471    Now Mr Wood subsequently had a telephone conversation with Mr Healy. Mr Wood said that he used words to the effect that he thought Mr Mitchell was hijacking the negotiations. Mr Healy said to him words to the effect, “Leave it to me. I’ll fly down and see Harold and tell him how the process will operate in the future.” Mr Wood said that he also told Mr Healy that he thought that the board should see the Ayles paper and its attached documents.

472    Mr Healy denied saying that the word “hijacking” was used and denied that he had said to Mr Wood that he would fly down to speak to Mr Mitchell. According to Mr Healy, Mr Wood raised with Mr Healy concerns that Mr Mitchell was interfering in the conduct of the negotiations, and that Mr Wood thought he could get more money for the broadcast rights. In response, Mr Healy said words to the effect that: “Well, if that’s your view, I will have a discussion with Harold [Mitchell] and tell him to back off. I will back you”.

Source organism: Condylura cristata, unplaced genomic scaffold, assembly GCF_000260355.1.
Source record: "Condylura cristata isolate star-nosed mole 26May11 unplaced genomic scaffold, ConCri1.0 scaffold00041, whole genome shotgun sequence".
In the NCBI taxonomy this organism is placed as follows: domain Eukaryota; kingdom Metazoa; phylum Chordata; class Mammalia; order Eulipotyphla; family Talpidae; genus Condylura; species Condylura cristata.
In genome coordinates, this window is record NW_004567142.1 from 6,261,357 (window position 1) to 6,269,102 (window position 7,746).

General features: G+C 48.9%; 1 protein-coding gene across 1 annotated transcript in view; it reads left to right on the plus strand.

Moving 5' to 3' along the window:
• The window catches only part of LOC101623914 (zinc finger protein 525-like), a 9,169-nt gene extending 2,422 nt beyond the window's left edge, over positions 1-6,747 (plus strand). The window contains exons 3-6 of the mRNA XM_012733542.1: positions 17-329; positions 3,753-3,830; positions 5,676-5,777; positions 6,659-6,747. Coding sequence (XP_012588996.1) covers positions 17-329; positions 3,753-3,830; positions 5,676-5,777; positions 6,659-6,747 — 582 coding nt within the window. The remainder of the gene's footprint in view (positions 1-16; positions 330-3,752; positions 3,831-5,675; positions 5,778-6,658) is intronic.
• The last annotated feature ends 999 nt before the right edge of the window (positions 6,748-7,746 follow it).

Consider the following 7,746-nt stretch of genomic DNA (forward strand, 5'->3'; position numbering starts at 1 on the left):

473    This was the only evidence of a complaint that Mr Wood had made to Mr Healy about Mr Mitchell’s involvement in the negotiations. I also note that in that phone call, Mr Wood never said to Mr Healy that he was bullied or overborne by Mr Mitchell.

474    There is a difference between Mr Healy and Mr Wood concerning the timing of this conversation and what precisely was said. I am inclined to accept Mr Wood’s version in terms of the hijacking aspect. But at the end of the day the differences may not matter that much.

475    Mr Healy subsequently spoke to Mr Mitchell by telephone and said that he wanted Mr Wood to be driving negotiations, and that Mr Mitchell should only provide input if requested by management. Mr Healy said that otherwise, Mr Mitchell should provide his input through the board. After some discussion, Mr Healy said he was requiring Mr Mitchell to cease his involvement unless asked specifically by management to become involved. Mr Mitchell said words to the effect that he would do as Mr Healy asked. Mr Healy described this conversation as a robust discussion in which he ultimately gave Mr Mitchell a direction to cease his involvement in the negotiations, which Mr Mitchell accepted.

476    I accept that version of the conversation given by Mr Healy.